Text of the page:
Pinterest has a reputation for being for people who want to drink wine and look at pictures of crafts and cakes they’ll never make. Whilst this is definitely true – I know I use Pinterest for EXACTLY this purpose! – what’s brilliant about this platform is how RELEVANT it is becoming for screenwriters and filmmakers. Why? Well, it’s obvious: we work in a VISUAL INDUSTRY, so I’m finding I’m getting more and more Pinterest boards sent to me as a “mood boards” on projects, plus it can also act as a great, visual bookmarks collection for collaborators, especially on films, but really on writing of ANY kind.

Signing up to Pinterest couldn’t be easier as you can sign in using Facebook, yet lots of people will join and then DON’T create any boards or follow any people, so just freak out and leave. Here’s an eHow tutorial.

On Pinterest, now? Here’s my advice: 

i) Have 3 of your own boards initially. For one of them, pick something obvious and that’s popular on Pinterest, to get followers of your own: recipes always have great traffic; as do clothes, house decoration and DIY. Even if you’re not really interested in these things, some of the BIGGEST brands and people on Pinterest. You can always delete it later.

ii) Theme your boards. Make sure people know WHAT you’re interested in. My boards are all about representation, filmmaking, books, novel writing, inspirational stuff, teenagers/young adults and WTF? stuff. Oh, just like this site and my tweets!

iii) Send to Twitter and Facebook. Every time you pin, tick the box for Twitter and Facebook UNLESS you’re pinning for a huge amount of time; you don’t want to clutter up your other TLs too much. In these cases, stick to sending pins that you know your other followers on those platforms are interested in.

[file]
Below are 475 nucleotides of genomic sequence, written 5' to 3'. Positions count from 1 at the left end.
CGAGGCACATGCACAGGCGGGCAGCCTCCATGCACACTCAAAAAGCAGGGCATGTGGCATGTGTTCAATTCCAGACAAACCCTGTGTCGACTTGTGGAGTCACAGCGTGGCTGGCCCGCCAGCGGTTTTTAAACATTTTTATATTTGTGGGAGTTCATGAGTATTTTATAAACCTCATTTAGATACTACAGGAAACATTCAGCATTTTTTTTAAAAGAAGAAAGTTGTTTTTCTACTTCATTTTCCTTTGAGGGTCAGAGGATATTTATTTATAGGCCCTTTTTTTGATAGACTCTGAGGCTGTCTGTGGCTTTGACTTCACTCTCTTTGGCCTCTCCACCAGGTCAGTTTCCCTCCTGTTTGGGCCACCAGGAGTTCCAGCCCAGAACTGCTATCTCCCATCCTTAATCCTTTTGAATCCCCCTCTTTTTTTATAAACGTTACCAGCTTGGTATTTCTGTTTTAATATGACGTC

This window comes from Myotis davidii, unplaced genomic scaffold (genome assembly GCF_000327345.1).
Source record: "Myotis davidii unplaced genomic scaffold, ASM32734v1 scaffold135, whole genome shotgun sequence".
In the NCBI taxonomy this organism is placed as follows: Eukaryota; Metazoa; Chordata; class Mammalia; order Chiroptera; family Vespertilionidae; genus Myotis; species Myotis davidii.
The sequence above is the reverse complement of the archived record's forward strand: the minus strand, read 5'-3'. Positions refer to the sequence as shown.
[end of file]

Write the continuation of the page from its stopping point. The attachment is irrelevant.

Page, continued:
There’s loads of other stuff about Pinterest too that’s worth knowing, but that’s enough to start you off right now. HERE ARE ALL MY BOARDS.

Again, there’s an app for Pinterest and I LOVE IT waaaaay better than the desktop version, especially the one for iPad, though there are ones for android phones too.

Pssssssst …!!

tweety speech bubbleBy the way, I’m assuming you’re on Twitter LIKE I AM, that’s a no-brainer as a writer. There’s so many advantages to using this platform such as the obvious like writing tips, contests, script leads and pick me ups, not to mention the ability to follow industry pros like producers, directors, agents and so on. It can also act as a useful microcosm of the industry, providing you’re following the right people and right topics/hashtags. (The same can be said of Facebook, though perhaps to a lesser extent).

So, frankly you would have to be out of your tree (or maybe even an actual tree) to NOT see the benefits of Twitter as a writer. Remember, social media is not procrastination if you’re using it properly, FOR WORK. You don’t have to spend hundreds of hours on it and you don’t have to let it take over you life or away from your writing.

BUT do know: you don’t actually even have to BE on Twitter, just as long as you’re ON IT … Connect other social media accounts to it (like Pinterest, as I outline above) and increase your visibility that way! HAVE FUN!